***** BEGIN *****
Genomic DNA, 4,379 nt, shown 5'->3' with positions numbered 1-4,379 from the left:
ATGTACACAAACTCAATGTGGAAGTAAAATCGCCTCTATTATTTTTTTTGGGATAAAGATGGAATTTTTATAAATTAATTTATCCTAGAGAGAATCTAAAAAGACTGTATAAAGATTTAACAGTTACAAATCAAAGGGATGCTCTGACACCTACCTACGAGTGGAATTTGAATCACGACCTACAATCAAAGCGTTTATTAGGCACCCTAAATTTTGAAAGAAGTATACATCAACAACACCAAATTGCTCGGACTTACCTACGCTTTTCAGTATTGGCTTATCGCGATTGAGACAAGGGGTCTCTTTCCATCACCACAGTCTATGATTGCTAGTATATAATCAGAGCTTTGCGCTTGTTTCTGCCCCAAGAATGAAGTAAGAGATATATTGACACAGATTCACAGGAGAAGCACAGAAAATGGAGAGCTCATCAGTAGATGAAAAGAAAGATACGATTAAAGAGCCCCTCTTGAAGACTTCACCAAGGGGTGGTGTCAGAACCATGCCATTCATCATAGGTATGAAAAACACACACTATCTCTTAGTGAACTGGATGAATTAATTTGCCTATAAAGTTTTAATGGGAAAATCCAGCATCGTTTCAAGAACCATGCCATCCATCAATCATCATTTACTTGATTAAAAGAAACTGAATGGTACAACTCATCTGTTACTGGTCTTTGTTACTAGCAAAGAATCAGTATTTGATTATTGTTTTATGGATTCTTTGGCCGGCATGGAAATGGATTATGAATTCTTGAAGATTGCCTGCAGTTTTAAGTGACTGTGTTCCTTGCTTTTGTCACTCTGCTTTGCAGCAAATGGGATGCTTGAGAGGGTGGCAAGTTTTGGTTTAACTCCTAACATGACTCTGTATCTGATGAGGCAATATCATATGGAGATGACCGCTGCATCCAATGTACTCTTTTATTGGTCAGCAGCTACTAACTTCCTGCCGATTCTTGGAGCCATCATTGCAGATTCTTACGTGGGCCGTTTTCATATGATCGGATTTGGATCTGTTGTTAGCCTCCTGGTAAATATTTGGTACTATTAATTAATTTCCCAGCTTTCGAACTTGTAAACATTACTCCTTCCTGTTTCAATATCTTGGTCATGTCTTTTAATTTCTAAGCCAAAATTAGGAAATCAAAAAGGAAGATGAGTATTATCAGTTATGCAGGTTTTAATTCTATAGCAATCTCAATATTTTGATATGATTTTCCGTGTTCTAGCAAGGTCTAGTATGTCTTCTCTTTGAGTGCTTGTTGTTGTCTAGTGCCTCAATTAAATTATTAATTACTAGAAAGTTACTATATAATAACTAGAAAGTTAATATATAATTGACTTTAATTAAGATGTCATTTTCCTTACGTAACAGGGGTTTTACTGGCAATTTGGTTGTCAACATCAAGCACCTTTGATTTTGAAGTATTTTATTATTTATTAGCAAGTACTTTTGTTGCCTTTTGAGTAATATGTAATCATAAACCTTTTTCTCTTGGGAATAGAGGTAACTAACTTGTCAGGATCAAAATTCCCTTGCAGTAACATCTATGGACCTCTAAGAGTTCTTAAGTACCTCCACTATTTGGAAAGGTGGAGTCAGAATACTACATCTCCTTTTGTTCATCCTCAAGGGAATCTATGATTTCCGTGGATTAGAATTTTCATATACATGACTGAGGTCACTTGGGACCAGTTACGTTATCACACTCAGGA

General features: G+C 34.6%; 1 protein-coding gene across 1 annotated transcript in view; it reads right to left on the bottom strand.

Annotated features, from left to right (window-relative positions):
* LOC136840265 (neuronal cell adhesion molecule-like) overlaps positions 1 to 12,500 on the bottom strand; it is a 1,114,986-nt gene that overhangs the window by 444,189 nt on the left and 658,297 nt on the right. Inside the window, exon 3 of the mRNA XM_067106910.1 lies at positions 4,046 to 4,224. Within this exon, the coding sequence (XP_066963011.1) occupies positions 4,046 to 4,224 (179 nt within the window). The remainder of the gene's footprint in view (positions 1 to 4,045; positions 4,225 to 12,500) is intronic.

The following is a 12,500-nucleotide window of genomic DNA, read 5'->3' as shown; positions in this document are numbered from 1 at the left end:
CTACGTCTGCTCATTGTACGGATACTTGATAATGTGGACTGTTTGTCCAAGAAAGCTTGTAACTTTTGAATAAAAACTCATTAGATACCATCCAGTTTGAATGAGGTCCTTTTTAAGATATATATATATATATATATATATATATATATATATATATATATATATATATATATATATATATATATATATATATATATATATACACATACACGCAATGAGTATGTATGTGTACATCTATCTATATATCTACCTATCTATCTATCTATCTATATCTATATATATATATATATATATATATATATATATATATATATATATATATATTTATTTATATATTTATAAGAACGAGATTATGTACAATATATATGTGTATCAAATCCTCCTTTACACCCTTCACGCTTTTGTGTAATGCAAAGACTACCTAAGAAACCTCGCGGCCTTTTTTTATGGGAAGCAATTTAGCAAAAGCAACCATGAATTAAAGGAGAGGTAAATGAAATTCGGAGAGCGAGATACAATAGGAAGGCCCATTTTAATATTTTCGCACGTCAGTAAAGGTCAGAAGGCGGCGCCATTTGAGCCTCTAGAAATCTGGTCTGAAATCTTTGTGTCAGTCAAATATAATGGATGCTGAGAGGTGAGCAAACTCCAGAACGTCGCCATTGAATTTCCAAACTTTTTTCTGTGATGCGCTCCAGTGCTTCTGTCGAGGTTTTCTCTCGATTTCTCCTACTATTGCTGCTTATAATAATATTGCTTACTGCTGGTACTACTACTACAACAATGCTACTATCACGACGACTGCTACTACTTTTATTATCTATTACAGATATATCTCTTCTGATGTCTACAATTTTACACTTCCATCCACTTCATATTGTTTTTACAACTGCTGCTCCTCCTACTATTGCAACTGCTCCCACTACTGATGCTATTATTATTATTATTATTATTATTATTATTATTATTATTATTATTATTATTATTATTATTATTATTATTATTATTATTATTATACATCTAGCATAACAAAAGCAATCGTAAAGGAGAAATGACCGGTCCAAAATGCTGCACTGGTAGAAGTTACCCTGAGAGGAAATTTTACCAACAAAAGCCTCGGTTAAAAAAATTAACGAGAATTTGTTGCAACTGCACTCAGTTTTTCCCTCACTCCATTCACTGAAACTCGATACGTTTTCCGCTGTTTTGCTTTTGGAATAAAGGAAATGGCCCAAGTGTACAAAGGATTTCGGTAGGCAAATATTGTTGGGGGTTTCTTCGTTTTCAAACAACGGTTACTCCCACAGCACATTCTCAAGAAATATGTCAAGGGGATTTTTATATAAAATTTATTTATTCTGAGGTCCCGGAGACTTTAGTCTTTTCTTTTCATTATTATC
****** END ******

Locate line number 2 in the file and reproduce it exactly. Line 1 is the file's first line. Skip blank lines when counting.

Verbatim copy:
ATGTACACAAACTCAATGTGGAAGTAAAATCGCCTCTATTATTTTTTTTGGGATAAAGATGGAATTTTTATAAATTAATTTATCCTAGAGAGAATCTAAAAAGACTGTATAAAGATTTAACAGTTACAAATCAAAGGGATGCTCTGACACCTACCTACGAGTGGAATTTGAATCACGACCTACAATCAAAGCGTTTATTAGGCACCCTAAATTTTGAAAGAAGTATACATCAACAACACCAAATTGCTCGGACTTACCTACGCTTTTCAGTATTGGCTTATCGCGATTGAGACAAGGGGTCTCTTTCCATCACCACAGTCTATGATTGCTAGTATATAATCAGAGCTTTGCGCTTGTTTCTGCCCCAAGAATGAAGTAAGAGATATATTGACACAGATTCACAGGAGAAGCACAGAAAATGGAGAGCTCATCAGTAGATGAAAAGAAAGATACGATTAAAGAGCCCCTCTTGAAGACTTCACCAAGGGGTGGTGTCAGAACCATGCCATTCATCATAGGTATGAAAAACACACACTATCTCTTAGTGAACTGGATGAATTAATTTGCCTATAAAGTTTTAATGGGAAAATCCAGCATCGTTTCAAGAACCATGCCATCCATCAATCATCATTTACTTGATTAAAAGAAACTGAATGGTACAACTCATCTGTTACTGGTCTTTGTTACTAGCAAAGAATCAGTATTTGATTATTGTTTTATGGATTCTTTGGCCGGCATGGAAATGGATTATGAATTCTTGAAGATTGCCTGCAGTTTTAAGTGACTGTGTTCCTTGCTTTTGTCACTCTGCTTTGCAGCAAATGGGATGCTTGAGAGGGTGGCAAGTTTTGGTTTAACTCCTAACATGACTCTGTATCTGATGAGGCAATATCATATGGAGATGACCGCTGCATCCAATGTACTCTTTTATTGGTCAGCAGCTACTAACTTCCTGCCGATTCTTGGAGCCATCATTGCAGATTCTTACGTGGGCCGTTTTCATATGATCGGATTTGGATCTGTTGTTAGCCTCCTGGTAAATATTTGGTACTATTAATTAATTTCCCAGCTTTCGAACTTGTAAACATTACTCCTTCCTGTTTCAATATCTTGGTCATGTCTTTTAATTTCTAAGCCAAAATTAGGAAATCAAAAAGGAAGATGAGTATTATCAGTTATGCAGGTTTTAATTCTATAGCAATCTCAATATTTTGATATGATTTTCCGTGTTCTAGCAAGGTCTAGTATGTCTTCTCTTTGAGTGCTTGTTGTTGTCTAGTGCCTCAATTAAATTATTAATTACTAGAAAGTTACTATATAATAACTAGAAAGTTAATATATAATTGACTTTAATTAAGATGTCATTTTCCTTACGTAACAGGGGTTTTACTGGCAATTTGGTTGTCAACATCAAGCACCTTTGATTTTGAAGTATTTTATTATTTATTAGCAAGTACTTTTGTTGCCTTTTGAGTAATATGTAATCATAAACCTTTTTCTCTTGGGAATAGAGGTAACTAACTTGTCAGGATCAAAATTCCCTTGCAGTAACATCTATGGACCTCTAAGAGTTCTTAAGTACCTCCACTATTTGGAAAGGTGGAGTCAGAATACTACATCTCCTTTTGTTCATCCTCAAGGGAATCTATGATTTCCGTGGATTAGAATTTTCATATACATGACTGAGGTCACTTGGGACCAGTTACGTTATCACACTCAGGA